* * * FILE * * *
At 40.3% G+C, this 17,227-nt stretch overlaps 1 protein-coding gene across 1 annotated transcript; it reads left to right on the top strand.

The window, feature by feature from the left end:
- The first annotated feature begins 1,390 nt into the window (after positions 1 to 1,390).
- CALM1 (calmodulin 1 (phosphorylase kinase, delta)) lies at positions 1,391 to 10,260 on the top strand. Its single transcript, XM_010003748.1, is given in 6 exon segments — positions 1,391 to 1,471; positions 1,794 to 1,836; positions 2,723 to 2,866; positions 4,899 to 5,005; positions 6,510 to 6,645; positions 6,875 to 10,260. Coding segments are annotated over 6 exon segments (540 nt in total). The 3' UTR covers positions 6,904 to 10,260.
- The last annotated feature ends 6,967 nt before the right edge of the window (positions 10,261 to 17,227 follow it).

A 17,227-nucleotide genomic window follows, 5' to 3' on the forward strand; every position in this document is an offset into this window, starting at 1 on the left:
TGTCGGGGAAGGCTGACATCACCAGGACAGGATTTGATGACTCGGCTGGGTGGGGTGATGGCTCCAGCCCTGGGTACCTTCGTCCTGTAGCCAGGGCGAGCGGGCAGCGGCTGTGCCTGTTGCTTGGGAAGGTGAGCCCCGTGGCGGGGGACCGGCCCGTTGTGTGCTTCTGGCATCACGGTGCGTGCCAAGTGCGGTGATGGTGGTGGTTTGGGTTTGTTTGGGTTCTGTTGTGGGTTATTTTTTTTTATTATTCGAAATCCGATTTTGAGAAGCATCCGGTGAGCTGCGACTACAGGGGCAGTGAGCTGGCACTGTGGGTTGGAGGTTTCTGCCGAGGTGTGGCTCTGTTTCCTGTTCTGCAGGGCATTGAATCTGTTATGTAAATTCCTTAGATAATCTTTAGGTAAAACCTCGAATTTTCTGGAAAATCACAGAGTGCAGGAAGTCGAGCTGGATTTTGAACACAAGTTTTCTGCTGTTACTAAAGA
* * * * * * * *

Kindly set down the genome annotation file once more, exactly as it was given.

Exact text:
At 40.3% G+C, this 17,227-nt stretch overlaps 1 protein-coding gene across 1 annotated transcript; it reads left to right on the top strand.

The window, feature by feature from the left end:
- The first annotated feature begins 1,390 nt into the window (after positions 1 to 1,390).
- CALM1 (calmodulin 1 (phosphorylase kinase, delta)) lies at positions 1,391 to 10,260 on the top strand. Its single transcript, XM_010003748.1, is given in 6 exon segments — positions 1,391 to 1,471; positions 1,794 to 1,836; positions 2,723 to 2,866; positions 4,899 to 5,005; positions 6,510 to 6,645; positions 6,875 to 10,260. Coding segments are annotated over 6 exon segments (540 nt in total). The 3' UTR covers positions 6,904 to 10,260.
- The last annotated feature ends 6,967 nt before the right edge of the window (positions 10,261 to 17,227 follow it).

A 17,227-nucleotide genomic window follows, 5' to 3' on the forward strand; every position in this document is an offset into this window, starting at 1 on the left:
TGTCGGGGAAGGCTGACATCACCAGGACAGGATTTGATGACTCGGCTGGGTGGGGTGATGGCTCCAGCCCTGGGTACCTTCGTCCTGTAGCCAGGGCGAGCGGGCAGCGGCTGTGCCTGTTGCTTGGGAAGGTGAGCCCCGTGGCGGGGGACCGGCCCGTTGTGTGCTTCTGGCATCACGGTGCGTGCCAAGTGCGGTGATGGTGGTGGTTTGGGTTTGTTTGGGTTCTGTTGTGGGTTATTTTTTTTTATTATTCGAAATCCGATTTTGAGAAGCATCCGGTGAGCTGCGACTACAGGGGCAGTGAGCTGGCACTGTGGGTTGGAGGTTTCTGCCGAGGTGTGGCTCTGTTTCCTGTTCTGCAGGGCATTGAATCTGTTATGTAAATTCCTTAGATAATCTTTAGGTAAAACCTCGAATTTTCTGGAAAATCACAGAGTGCAGGAAGTCGAGCTGGATTTTGAACACAAGTTTTCTGCTGTTACTAAAGA